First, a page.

|Born||23 November 1891|
Ueda, Nagano, Japan
|Died||1 March 1952 (aged 60)|
|Genre||haiku poetry, novels, stage plays|
|Notable works||Tsuki yori no shisha (Messenger from the Moon, 1933)|
Masao Kume (久米 正雄, Kume Masao, 23 November 1891 – 1 March 1952) was a Japanese popular playwright, novelist and haiku poet (under the pen-name of Santei) active during the late Taishō and early Shōwa periods of Japan. His wife and the wife of Nagai Tatsuo were sisters.
Kume was born in Ueda city, Nagano prefecture. His father was the principal of the local elementary school, and committed suicide in 1897 to take responsibility for a fire which destroyed a portion of the school where a portrait of Emperor Meiji had been displayed. Kume moved with his mother to her home in Kōriyama city, Fukushima prefecture, where he was raised.
Kume exhibited a talent for haiku poetry even in elementary school. After graduating from Tokyo Imperial University Department of Literature under Natsume Sōseki (together with classmates Ryūnosuke Akutagawa and Kan Kikuchi), he joined a literary group that published a literary magazine called Shinshichō (新思潮, New Currents of Thought).
Kume's debut as a playwright came with Gyunyuya no Kyōdai ("Milkman’s Siblings"), which was staged in 1914 and proved to be very popular. By 1916, he had published his first novel Chichi no Shi ("My Father's Death") and a play Abukuma Shinju ("Love Suicides at Abukuma"). In 1918 he founded the Kokumin Bungeikai ("People's Arts Movement") with Kaoru Osanai and Mantarō Kubota. His fame as a novelist grew when he wrote a series of stories, including Hotaru Gusa ("Firefly Weeds"), Hasen ("Shipwreck"), and Bosan ("Visit to a Grave"), about his unrequited love for Natsume Sōseki's eldest daughter (he proposed to her via her parents, as was the practice at the time, but she surprised everyone by announcing her love for Kume's classmate and close friend Yuzuru Matsuoka instead). In 1925, Kume write an essay, Shishōsetsu to Shinkyō shōsetsu ("The I-Novel and the Mental State Novel"), which became a classic in defining those two literary forms. In 1933, he wrote a melodramatic novel Tsuki yori no shisha ("Messenger from the Moon"), which was a major best-seller. Kume was arrested in Kamakura in 1933, along with fellow literati Matsutarō Kawaguchi and Ton Satomi for illegal card gambling.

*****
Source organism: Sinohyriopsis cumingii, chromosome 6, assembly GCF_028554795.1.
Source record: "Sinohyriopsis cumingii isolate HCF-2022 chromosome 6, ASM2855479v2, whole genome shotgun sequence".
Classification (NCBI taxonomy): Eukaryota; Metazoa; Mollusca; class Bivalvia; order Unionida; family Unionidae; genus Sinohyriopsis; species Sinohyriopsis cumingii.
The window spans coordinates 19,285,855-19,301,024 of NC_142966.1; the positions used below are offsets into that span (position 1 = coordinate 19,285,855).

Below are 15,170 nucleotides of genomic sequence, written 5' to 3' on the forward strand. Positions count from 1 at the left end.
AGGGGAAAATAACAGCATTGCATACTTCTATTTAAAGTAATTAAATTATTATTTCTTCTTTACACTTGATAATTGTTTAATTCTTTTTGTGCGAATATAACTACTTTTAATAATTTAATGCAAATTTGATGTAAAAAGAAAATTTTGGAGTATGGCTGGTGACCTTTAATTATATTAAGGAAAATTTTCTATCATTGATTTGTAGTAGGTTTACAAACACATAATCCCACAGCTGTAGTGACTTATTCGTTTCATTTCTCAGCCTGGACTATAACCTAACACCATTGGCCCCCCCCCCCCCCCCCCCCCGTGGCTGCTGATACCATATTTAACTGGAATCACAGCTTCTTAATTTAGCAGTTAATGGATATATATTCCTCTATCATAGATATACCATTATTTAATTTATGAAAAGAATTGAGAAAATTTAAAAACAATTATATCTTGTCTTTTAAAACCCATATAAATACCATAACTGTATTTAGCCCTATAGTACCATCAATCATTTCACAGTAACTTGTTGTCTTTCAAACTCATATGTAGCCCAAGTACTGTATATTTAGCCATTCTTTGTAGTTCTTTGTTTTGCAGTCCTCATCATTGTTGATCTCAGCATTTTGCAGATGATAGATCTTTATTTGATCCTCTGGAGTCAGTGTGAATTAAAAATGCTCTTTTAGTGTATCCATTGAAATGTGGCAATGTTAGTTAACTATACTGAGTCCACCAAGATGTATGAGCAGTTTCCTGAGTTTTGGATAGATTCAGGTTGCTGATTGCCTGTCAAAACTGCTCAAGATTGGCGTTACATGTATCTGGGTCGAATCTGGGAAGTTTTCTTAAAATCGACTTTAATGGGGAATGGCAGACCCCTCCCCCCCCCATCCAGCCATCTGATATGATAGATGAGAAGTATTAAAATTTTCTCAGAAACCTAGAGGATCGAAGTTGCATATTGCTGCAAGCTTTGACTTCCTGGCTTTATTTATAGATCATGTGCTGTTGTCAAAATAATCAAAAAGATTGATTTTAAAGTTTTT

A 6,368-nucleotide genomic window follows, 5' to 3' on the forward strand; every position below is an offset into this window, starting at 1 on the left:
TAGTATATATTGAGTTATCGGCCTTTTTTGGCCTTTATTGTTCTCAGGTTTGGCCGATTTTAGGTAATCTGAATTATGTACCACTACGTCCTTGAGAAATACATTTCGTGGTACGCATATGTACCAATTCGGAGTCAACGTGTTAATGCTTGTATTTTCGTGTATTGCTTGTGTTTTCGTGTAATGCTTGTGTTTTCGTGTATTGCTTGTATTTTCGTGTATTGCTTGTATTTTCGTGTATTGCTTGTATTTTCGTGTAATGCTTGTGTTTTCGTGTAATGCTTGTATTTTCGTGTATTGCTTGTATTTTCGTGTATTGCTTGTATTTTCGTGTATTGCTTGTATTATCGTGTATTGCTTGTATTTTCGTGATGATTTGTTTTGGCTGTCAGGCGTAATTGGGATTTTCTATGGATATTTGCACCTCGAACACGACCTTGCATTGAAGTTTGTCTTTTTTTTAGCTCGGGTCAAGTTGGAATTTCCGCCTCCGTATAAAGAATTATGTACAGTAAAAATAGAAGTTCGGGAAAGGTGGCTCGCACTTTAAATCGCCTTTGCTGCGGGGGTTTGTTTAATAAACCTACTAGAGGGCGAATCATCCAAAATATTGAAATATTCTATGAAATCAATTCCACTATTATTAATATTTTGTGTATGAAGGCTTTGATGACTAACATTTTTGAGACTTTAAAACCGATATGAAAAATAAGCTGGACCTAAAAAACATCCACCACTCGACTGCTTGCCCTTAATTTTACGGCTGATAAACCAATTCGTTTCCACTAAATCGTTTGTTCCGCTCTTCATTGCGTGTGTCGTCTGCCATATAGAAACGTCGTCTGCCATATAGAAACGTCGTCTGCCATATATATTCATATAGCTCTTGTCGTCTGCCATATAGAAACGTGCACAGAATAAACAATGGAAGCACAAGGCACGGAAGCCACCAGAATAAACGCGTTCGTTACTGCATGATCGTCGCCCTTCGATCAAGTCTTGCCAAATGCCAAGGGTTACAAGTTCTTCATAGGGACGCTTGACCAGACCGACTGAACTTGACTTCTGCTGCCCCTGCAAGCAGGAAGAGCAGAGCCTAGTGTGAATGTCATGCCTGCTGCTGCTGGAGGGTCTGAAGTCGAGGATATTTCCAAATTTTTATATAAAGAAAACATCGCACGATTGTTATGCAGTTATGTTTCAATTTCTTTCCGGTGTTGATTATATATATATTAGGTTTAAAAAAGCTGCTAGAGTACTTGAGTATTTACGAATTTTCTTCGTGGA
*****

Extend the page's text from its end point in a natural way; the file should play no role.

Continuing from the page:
Life in Kamakura
Kume relocated from Tokyo to Kamakura, Kanagawa prefecture due to the Great Kantō earthquake of 1923, residing there until his death in 1952 at the age of 60. He was a prominent figure in Kamakura literary circles, helping to establish the Kamakura P.E.N. Club, the Kamakura Carnival, and running the Kamakura Bunko lending library.
Kume suffered from high blood pressure much of his life, and died of a cerebral hemorrhage. His grave is at the temple of Zuisen-ji in Kamakura. After Kume's death, his house was physically relocated from the Nikaido district of Kamakura to Kōriyama in Fukushima prefecture, where it now houses the Kōriyama Bunkagu no Mori Museum. There is a bronze statue of Kume in the grounds of Hase-dera in Kamakura.
- Mack, Edward. Manufacturing Modern Japanese Literature: Publishing, Prizes, and the Ascription of Literary Value. Duke University Press (2010) ISBN 0822391651
- Suzuki, Tomi. Narrating the Self: Fictions of Japanese Modernity. Stanford University Press (1997). ISBN 0-8047-3162-4.
- Tsuruta, Kinya. Akutagawa Ryunosuke and I-Novelists. Monumenta Nipponica, Vol. 25, No. 1/2 (1970), pp. 13–27